3. Apparatus for determining the volume of an article comprising a support, a form fixed on the support, a source of compressed air connected with the form, a bladder fixed to the form so as to be blown up by said compressed air, a pressure measuring device coupled to the bladder so as to give readings of its internal pressure, means to clamp an article in enveloping relation to the bladder, meam providing a sealed chamber surrounding the clamped article, a pressure measuring device coupled to the sealed chamber, means coupling the sealed chamber with the source of compressed air, a vent to control escape of compressed air from the interior of the bladder, and

valves to control flow of air into and. out of the system.

4. Apparatus for determining the volume of an article comprising a support, a form fixed on the support, a chamber surrounding the form and removably secured upon the support, means to seal the chamber when so secured, a bladder detachably fixed to the form, means to conduct compressed air to and from the interior of the bladder when so fixed, a pressure measuring device coupled to the bladder so as to give readings of its internal pressure, means to clamp an article in enveloping relation to the bladder, means to conduct compressed air to and from the interior of the chamber, a source of compressed air to which both the means to conduct compressed air are connected, and valves to control flow of air into and out of the system.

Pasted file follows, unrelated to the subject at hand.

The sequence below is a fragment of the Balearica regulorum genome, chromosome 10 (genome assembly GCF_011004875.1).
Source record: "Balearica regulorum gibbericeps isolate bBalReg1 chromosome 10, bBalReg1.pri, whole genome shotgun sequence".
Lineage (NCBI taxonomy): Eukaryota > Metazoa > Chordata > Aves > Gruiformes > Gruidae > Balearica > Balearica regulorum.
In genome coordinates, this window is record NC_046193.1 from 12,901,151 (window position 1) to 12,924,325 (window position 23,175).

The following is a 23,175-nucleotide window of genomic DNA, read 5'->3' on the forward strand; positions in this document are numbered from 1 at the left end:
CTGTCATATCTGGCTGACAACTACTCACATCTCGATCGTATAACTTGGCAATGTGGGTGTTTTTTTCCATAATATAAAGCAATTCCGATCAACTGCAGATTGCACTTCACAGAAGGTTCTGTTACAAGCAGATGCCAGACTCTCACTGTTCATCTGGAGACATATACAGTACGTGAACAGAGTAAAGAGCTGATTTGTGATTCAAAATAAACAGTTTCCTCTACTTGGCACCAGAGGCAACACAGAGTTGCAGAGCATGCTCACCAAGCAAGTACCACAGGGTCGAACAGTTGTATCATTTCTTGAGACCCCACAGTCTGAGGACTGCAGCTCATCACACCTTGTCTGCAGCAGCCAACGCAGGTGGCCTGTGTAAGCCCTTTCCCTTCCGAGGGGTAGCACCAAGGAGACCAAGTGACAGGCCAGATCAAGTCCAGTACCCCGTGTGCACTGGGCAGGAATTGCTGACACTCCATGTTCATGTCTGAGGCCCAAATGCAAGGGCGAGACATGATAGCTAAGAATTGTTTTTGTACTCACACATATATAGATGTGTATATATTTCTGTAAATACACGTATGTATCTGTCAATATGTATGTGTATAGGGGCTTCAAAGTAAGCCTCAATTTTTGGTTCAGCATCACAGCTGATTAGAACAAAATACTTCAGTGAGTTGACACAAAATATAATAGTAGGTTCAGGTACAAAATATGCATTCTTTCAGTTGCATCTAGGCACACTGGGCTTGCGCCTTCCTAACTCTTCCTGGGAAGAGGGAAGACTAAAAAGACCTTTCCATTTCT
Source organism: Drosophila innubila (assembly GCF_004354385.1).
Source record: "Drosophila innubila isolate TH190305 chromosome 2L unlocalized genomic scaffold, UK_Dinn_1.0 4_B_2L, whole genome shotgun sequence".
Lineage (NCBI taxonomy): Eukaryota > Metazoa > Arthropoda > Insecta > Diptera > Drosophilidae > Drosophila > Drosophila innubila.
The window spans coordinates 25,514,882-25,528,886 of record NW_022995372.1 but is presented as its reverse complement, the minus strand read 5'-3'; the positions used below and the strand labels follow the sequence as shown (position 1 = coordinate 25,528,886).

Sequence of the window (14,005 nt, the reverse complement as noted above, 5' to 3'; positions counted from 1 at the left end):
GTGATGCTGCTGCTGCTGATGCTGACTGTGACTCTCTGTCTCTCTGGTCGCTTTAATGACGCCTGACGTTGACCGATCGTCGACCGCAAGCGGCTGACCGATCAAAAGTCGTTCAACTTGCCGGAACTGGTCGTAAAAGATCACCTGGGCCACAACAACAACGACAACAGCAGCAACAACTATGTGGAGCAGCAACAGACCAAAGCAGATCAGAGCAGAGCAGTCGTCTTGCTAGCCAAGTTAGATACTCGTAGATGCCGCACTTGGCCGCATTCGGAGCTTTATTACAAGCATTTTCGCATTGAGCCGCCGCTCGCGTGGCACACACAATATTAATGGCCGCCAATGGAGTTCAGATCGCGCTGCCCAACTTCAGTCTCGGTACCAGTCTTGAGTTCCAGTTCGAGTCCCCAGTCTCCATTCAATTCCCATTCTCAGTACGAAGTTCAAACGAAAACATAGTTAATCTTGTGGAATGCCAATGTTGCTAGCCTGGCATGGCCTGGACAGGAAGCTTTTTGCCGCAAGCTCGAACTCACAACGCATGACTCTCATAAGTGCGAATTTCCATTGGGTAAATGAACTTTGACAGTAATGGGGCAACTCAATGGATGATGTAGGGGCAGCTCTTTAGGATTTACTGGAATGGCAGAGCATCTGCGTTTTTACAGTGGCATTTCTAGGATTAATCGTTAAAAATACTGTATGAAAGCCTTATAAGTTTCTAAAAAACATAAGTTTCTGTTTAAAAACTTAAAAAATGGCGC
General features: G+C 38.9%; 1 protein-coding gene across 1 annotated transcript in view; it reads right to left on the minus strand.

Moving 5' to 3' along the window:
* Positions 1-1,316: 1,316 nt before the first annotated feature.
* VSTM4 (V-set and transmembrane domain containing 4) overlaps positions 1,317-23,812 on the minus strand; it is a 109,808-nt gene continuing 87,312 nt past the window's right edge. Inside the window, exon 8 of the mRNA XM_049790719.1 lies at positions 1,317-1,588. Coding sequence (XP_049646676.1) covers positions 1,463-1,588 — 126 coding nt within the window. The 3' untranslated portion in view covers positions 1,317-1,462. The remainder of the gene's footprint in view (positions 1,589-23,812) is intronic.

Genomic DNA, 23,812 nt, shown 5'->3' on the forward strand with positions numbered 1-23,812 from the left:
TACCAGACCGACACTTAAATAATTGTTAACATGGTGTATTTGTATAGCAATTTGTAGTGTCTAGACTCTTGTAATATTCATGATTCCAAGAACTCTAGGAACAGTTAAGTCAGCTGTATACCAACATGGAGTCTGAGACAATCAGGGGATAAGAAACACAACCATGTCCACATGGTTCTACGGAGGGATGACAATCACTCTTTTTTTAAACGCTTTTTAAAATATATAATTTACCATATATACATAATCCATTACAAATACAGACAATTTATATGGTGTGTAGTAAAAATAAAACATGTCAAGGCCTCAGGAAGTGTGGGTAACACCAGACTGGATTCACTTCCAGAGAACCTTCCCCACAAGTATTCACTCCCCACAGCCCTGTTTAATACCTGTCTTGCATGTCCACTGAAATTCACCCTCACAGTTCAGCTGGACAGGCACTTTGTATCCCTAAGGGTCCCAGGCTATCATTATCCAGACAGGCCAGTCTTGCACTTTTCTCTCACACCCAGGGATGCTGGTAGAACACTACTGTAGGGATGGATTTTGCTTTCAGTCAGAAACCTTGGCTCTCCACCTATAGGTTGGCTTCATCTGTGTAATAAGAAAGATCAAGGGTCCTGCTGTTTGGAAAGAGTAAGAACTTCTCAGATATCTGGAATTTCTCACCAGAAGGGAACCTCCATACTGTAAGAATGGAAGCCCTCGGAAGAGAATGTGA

5. Apparatus for determining the volume of a generally hollow and porous article consisting of a support, a chamber removably mounted on the support, means to seal the lower edges of the chamber against said support, a clamp to hold the chamber sealed on the support when subjected to internal pressure, a hollow form fixed to the support within the chamber, a conduit connected to the interior of the form, a source of compressed air, a vent in said conduit, a valve to admit compressed air to the conduit or to cut off the compressed air permit venting of the air in the conduit, a bladder, means to clamp the bladder upon the form so that it may be blown up air conducted through said conduit and will then hold the pressure, a pr ssure measuring device connected with said conduit, a second conduit connected with the interior of the chamber through the support and also connected with said source of compressed air, a valve to control or shut oi? flow of compressed to said second conduit and hence to the chamber, a second pressure measuring device coupled with the interior of the chamber, and another valve to control discharge of from the second conduit the chamber.